19th August 2013
“We see only what we know” (Goethe)
Chimerica’s quizzical title -an amalgam of China and America – from the historian Niall Ferguson, is a new play by Lucy Kirkwood. The play, a magnificent achievement of its six year evolution, only slimly surpasses Lucy Prebble’s ‘ Enron’ – a reminder of the exciting new female talent in the country.
Chimerica begins with the iconic image of the Chinese protester/ the ‘Tank Man’, armed only with two shopping bags, stopping the might of an oppressive institution, symbolised by his stand before a phalanx of tanks. This is captured by the photojournalist, Joe Schofield (Stephen Campbell Moore), an American then aged 19, who just happens to have the perfect view from his Beijing hotel window of the 1989 Tiananmen Square massacre. Years later, the fictional quest to find the Tank Man drives the deceptively simple narrative to achieve a transition from the opportune photo moment to the ramifications of Jo’s personal reckless pursuit.
There is so much to savour in this Headlong production. Notably, much of the unexpected humour and bitter satire is provided by Mel Stanwyck, (played by Sean Gilder),Schofield’s journalistic partner. In contrast, much love-hate-marmite indulgence resides in Trevor Cooper’s reality check in the role of their newspaper editor.
Tessa Kendrick (Claudie Blakey) is an Englishwoman doing market research concerning American and Chinese consumers . As well as becoming a casualty of her relationship with Schofield, her astute business presentation leaves us in no doubt of the cultural misconceptions in customer profiling that there’s ‘no such thing as an individual’.
The power of an image is adeptly reinforced by Es Devlin’s innovative, revolving white cube set with superimposed logos, slogans, video film and location shots that transcends time. The result also creates seamless scenes which are so fast paced, and, at times, barely digestible. Yet, it is also a cerebral reminder that numerous issues inform this deceptively simple narrative.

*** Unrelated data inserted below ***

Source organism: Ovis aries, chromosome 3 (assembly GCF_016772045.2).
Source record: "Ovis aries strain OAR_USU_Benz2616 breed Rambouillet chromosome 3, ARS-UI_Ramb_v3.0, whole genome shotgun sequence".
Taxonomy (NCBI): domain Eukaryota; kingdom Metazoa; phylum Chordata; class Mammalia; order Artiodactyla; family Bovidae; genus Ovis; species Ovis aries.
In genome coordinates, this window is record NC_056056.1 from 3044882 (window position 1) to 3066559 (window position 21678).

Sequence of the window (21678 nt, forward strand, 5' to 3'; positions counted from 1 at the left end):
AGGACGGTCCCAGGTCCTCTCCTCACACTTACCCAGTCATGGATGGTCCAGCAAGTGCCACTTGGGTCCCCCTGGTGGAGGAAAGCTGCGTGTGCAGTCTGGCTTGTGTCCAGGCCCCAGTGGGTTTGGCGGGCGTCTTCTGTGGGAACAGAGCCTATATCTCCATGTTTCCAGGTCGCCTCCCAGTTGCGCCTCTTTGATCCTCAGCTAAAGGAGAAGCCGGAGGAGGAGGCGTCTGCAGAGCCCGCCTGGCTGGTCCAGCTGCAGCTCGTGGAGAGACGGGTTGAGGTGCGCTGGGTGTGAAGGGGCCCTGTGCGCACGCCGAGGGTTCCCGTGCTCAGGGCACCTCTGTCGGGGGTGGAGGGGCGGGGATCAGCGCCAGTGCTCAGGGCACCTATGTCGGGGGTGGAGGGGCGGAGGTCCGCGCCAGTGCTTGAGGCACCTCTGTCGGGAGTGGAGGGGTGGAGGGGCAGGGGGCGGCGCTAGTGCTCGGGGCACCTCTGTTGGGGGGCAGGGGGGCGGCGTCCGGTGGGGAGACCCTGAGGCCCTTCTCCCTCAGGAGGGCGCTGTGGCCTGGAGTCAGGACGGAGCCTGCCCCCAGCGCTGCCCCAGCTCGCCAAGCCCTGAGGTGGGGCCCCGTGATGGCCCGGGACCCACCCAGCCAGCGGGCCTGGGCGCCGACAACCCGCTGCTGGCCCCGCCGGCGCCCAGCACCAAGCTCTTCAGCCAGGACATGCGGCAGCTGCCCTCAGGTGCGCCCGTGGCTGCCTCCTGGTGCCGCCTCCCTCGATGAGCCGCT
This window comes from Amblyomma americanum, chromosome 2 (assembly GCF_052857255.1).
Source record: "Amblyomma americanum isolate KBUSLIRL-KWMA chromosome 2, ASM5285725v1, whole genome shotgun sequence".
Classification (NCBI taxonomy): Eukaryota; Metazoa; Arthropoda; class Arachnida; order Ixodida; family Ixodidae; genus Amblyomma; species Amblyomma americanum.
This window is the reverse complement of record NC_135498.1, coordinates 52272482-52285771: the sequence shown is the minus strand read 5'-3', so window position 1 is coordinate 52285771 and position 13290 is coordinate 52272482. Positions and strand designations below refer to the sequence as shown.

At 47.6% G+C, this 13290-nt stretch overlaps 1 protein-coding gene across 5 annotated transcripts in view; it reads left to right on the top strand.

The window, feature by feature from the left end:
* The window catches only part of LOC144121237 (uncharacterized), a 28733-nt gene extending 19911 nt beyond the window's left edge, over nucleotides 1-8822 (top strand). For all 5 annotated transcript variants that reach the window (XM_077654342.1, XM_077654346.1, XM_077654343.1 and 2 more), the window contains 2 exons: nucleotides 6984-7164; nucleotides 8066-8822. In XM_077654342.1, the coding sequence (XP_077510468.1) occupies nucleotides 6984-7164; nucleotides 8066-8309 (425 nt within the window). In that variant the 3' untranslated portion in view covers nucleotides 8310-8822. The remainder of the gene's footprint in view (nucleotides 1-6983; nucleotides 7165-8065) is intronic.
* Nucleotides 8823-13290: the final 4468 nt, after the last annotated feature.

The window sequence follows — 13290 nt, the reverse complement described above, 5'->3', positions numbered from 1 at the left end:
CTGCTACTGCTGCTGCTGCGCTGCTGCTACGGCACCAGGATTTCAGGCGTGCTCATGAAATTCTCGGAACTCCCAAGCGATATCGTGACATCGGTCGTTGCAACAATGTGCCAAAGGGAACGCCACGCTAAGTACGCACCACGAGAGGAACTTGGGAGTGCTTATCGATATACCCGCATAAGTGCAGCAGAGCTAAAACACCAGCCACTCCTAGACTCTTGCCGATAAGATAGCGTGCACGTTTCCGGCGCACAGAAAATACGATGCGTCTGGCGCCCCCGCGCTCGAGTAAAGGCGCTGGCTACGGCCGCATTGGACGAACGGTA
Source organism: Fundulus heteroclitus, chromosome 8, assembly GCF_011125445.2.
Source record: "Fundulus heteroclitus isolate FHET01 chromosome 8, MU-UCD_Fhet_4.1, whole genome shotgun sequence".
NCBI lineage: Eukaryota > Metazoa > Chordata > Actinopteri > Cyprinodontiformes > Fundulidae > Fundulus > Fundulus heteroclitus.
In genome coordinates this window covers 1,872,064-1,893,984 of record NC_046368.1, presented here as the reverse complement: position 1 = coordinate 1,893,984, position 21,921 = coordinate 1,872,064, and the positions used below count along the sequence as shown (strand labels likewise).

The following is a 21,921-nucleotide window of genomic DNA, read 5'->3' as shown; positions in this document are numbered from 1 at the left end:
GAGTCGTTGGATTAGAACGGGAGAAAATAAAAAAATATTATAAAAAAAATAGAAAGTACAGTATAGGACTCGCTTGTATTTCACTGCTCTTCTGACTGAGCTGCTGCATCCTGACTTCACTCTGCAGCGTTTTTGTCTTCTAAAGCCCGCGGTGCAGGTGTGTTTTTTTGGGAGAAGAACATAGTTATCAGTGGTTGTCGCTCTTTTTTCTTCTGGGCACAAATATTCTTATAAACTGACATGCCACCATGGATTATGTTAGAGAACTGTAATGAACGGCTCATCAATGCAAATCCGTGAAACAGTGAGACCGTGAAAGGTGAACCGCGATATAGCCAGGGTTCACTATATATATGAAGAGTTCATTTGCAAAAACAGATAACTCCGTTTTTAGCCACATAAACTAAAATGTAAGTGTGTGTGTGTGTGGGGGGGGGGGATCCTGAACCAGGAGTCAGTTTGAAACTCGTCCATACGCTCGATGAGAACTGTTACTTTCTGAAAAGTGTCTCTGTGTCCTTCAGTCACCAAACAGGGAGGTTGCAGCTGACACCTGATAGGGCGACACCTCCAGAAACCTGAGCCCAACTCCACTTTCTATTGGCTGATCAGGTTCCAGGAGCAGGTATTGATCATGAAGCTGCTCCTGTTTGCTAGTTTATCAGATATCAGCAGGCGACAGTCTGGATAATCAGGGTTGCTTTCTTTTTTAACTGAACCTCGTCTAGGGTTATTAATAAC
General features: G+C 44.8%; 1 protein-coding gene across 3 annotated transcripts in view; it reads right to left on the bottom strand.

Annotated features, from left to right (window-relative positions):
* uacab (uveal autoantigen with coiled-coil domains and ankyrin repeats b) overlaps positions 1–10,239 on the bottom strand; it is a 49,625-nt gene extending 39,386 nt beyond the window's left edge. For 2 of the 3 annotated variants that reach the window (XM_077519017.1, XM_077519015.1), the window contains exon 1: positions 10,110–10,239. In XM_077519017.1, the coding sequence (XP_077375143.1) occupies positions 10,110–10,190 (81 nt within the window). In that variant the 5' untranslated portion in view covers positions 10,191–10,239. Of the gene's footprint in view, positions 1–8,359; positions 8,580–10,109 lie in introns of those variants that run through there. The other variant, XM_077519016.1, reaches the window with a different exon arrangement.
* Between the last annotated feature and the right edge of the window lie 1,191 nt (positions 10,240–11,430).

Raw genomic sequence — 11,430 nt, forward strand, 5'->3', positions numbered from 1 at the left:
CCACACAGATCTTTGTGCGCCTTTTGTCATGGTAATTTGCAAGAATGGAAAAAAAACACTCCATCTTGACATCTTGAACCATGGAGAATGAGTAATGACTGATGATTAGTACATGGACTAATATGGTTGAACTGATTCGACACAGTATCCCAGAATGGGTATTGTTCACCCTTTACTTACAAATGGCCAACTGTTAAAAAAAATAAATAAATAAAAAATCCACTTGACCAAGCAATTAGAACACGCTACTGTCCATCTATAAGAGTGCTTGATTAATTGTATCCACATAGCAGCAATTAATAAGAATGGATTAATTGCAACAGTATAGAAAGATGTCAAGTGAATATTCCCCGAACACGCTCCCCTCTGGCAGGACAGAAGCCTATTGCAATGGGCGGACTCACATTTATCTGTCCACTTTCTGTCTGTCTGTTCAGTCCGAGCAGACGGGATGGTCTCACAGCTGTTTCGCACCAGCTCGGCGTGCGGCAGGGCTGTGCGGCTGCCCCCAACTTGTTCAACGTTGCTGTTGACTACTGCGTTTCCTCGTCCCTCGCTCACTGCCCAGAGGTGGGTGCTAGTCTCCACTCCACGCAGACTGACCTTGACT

As a result, so many themes are covered in three hours that it may have been more satisfying to have explored fewer in depth. At times, the comparative shift of press freedom in New York and journalistic ethics in Beijing seem oversimplified though the audience does find itself snagged into reflections on heroism and the ethics of photojournalism. So when Schofield’s seemingly benevolent, Beijing contact, the Zhang Lin’s exposes the story about the deadly levels of the Beijing air pollution, he becomes the Everyman who needs to be silenced. Lin’s humanity is layered with a parallel reflective dip into the past: his relationship with his young wife who adds an uncomfortable magical realism whilst still preparing us for the play’s darker climax.
Without giving too much away of the closing moments of the play, ‘Chimerica’ certainly concludes that perfect observation comes from knowledge and that empowerment lies with the audience. The past not only comes to haunt Lin and Schofield but our initial assumptions at the start of Act One. As one character says, `Vietnam was lost in the sitting rooms of America’.
A well-deserved transfer from the Almeida Theatre to the Harold Pinter Theatre.
Headlong Theatre is one of the leading UK touring theatre companies and an arts charity, funded by Arts Council England since 1974. The company is dedicated to new ways of making theatre, aiming constantly to push the imaginative boundaries of the stage. Under the Artistic Directorship of Rupert Goold (Olivier Award winner for Best Director, 2008 and 2010), the company collaborates with the most exciting and adventurous theatre-artists in the country, providing them with the time, resources and creative support to make their most challenging work.